Y'Bird , 1978.

ISBN#: 0931676029

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Written in an urgent prose, Lay My Body on the Line zeroes in on the San Francisco State College uprisings of the 1960s as seen close up through the unblinking eyes of partisan Roger Leon — idealist, activist, iconoclast, ex-prisoner, writer, teacher, boxer, lover of life and sensitive women.

Roger is the sixth-generation descendant of an ambitious California family from Spain that has known its share of tragedy.  Haunted by the youthful suicide of a remarkable older brother, Eddy, whose memory he reveres, Roger, the all-American Oakland boy, is molded into a maverick.  Paranoid beyond belief — at times comically but always understandably so — he manages to survive one shattering experience after another.  It is only love, strength and a powerful sense of purpose that sustain him after he is betrayed by fair weather friends, unstable comrades and relatives, including his own father who has raised him to speak out and struggle against evil and social wrong.

Packed with all the action, conflict, violence, uncertainty, eroticism, romance and the raw play of ideas and passions that earmarked those turbulent years, this impulsive novel brilliantly relates the story of one family and its disintegration, under pressure, in the heat of a seething American era that won’t be soon forgotten.

Book Reviews

"Salas presents no stock figure of fiction here -- this is an utterly believable narrator, plagued by the demons of his past and a persistent susceptibility to paranoia. Yet he is not an 'anti-hero' in the fashionable sense, but a participant, committed but always questioning, in the struggle around him. This is a 'big' novel crowded with people, thrusting the reader into the hectic politics of the time, and it rings true all the way."

—Fred Cody, Berkeley Monthly

"There's a distinct sense of paranoia pervading this remarkable little book. It comes on slowly and takes off with a rush, as if you had dropped acid 20 minutes ago and now found yourself undergoing questioning at a local precinct house. There is, too, a captivating urgency in the prose. It pins your attention to the action and drives you constantly on to the next page. Together, the two devices make the book both seem shorter than its 206 pages and very hard to put down. ..Leon's paranoia is ..well-drawn and..well-grounded in the social reality of pot and the politics of the Bay Area in the 60s. "

—Robert Hurwitt, Berkeley Barb

"...the first serious novel ...set in the period leading up to and into the strike [at San Francisco State]."

—Stephen Arkin, San Francisco Bay Guardian

"When Andrew Young used the phrase 'American political prisoner,' people were baffled -- how could there be political prisoners in this, the greatest democracy in the world? Berkeley author Floyd Salas understood. His latest novel, Lay my Body on the Line, is the story of such an individual, who in the late sixties found himself 'caught between two forces of power, the police and the radicals' organizations, voicing a third view of freedom, of democracy, of political power...' Roger Leon is caught because his ideals prevent him from co-operating with the establishment or adhering to the 'radical chic,' who often sacrifice the means to the end. ..Lay My Body on the Line is not just another book about the sixties, but about a man trying to speak out in America and finding that it is not the 'land of the free.' "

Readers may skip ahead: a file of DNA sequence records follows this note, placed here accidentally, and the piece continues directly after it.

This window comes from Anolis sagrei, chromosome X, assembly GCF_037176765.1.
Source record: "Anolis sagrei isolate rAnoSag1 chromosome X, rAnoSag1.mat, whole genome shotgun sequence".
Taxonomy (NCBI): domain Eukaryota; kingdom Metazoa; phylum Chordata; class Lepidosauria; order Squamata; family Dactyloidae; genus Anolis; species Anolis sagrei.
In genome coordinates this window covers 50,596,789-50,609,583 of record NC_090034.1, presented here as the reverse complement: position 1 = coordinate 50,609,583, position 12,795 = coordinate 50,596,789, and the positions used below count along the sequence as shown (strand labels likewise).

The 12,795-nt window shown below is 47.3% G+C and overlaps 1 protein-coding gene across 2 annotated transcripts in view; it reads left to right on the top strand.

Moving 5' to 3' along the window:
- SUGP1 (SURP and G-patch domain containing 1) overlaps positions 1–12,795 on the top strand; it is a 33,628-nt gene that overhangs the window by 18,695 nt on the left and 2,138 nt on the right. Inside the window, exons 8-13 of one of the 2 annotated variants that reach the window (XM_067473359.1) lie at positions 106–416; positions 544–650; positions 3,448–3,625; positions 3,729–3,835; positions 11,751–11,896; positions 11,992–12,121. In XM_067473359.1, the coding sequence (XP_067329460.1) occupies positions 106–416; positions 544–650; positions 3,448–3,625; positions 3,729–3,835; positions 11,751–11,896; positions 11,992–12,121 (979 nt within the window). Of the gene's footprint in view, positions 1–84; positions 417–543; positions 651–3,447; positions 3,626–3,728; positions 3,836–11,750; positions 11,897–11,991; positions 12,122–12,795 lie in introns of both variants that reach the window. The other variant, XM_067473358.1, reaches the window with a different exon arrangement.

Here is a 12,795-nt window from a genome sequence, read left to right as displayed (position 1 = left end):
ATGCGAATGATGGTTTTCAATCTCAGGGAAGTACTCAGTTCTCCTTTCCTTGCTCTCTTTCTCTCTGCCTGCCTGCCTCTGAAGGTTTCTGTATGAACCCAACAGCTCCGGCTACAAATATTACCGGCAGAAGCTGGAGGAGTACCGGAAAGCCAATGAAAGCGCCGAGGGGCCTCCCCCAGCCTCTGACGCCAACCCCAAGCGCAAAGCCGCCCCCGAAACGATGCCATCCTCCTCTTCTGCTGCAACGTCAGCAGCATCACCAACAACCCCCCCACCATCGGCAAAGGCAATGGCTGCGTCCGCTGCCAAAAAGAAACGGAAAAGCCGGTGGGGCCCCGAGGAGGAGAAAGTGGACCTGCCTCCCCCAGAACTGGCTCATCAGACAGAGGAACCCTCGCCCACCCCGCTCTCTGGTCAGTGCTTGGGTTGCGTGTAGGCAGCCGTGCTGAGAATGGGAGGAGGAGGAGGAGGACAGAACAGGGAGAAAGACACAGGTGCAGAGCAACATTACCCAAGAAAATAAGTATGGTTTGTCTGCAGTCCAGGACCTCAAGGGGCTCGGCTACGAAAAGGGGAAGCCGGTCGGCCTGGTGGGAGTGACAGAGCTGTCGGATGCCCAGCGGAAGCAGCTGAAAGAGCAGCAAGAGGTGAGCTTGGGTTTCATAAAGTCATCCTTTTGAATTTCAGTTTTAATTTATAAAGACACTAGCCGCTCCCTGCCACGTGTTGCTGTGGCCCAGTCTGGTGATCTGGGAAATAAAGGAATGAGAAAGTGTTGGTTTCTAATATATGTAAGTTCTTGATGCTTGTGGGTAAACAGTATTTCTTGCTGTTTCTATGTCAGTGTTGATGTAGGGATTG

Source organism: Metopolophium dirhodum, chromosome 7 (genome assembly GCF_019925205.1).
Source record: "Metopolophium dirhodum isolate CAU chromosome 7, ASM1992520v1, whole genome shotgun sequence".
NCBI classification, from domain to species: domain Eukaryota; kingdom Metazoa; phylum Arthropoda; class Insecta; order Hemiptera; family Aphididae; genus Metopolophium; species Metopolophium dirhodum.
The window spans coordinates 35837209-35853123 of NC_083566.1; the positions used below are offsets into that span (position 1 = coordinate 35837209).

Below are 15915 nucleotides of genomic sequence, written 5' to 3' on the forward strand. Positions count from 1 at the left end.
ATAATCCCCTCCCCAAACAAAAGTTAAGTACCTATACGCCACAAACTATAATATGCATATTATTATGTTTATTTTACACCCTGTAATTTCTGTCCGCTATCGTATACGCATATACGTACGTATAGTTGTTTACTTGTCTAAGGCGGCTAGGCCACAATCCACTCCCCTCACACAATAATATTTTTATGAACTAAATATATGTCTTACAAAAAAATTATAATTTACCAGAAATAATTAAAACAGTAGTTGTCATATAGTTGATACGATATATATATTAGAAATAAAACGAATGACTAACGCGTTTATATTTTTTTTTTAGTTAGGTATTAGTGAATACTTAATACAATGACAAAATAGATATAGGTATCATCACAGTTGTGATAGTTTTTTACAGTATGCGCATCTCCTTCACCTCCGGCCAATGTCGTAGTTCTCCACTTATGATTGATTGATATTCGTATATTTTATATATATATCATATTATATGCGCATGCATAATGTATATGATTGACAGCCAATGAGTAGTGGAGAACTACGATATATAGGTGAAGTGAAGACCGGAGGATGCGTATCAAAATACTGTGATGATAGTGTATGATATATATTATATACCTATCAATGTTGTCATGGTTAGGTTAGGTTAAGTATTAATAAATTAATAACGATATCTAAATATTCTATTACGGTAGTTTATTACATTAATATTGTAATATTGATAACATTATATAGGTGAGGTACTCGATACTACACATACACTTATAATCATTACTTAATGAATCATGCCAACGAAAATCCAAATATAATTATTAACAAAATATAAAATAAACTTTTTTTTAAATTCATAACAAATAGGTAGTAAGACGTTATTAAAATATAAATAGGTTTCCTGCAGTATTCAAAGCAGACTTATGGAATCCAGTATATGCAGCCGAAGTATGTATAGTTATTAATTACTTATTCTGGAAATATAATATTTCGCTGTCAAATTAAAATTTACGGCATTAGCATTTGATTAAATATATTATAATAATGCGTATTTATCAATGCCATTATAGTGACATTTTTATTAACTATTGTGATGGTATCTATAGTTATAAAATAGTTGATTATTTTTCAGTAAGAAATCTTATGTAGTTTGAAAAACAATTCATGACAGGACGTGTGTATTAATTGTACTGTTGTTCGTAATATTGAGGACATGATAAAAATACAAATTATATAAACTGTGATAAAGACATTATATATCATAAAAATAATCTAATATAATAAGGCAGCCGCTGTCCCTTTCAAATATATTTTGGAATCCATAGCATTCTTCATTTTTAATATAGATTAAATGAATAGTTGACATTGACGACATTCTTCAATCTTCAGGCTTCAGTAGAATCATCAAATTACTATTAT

—Mary Walker, The Daily Cal

"Salas has created a character and written a novel which accurately reflects our society...[his] stream-of-consciousness style, his cinematographic eye, and his command of rhythm are well-suited to the task."

—Gene Zbikowski, The Phoenix

Book Excerpt

“You dirty motherfuckers!” he shouts, and Penny close behind him, he dashes out from under the gas and into the protection of the grove of Giant Sequoias on a corner of the campus. Then grabbing some rocks out of the flower beds with other students, he runs around the trees to where he and Penny are alone, and when the cops in the square aim their teargas guns at the students throwing rocks at them from the flagpole, he lobs one, then two heavy rocks at them, then jumps behind a giant tree to hide, without waiting to see if any hit. He waits until the cops fire another salvo of shells at the students by the flagpole, then steps out and lobs one, two rocks again, sees them float over the lawn, over the small trees at the corner of the annex, a quick flurry of cops’ legs scattering apart where he aims, and then ducks behind the tree again to wait. Penny presses against him until “Pow! Pow!”two teargas canisters hit a tree nearby and spew gas on them, and peeking out from around the tree, he sees a cop on his back by the corner of the annex. Up above the trees he hears the chop-chop of the helicopter, and looks up to see another cop leaning out with a pair of binoculars trained on him. He jerks Penny by the hand into a run from giant tree to giant tree, trying to stay under the thick branches so the cop can’t pinpoint them, realizing as he runs that war is a battle over patches of land, and that the cops are able to drive them out of the building but they can’t run them off the campus or even away from the annex. Finally, he reaches a group of students who have taken cover in the grove of trees, and notices several well-dressed, middle-aged men hovering around the group like military observers. He moves away from them but barely gets to the other side of the group, many of the students heaving rocks, shouting, “Pigs! Pigs! Pigs! Oink! Oink! Oink!” when a loud cheer goes up and he sees three guys hauling down the American flag from the flagpole only fifty feet away, two white kids with long hair and a black kid who looks like a high school student and who pulls out some matches and lights one. “Don’t burn it!” Roger yells. “Don’t burn it! You’ll only turn the workers against you!”

“Shut up!” some student yells.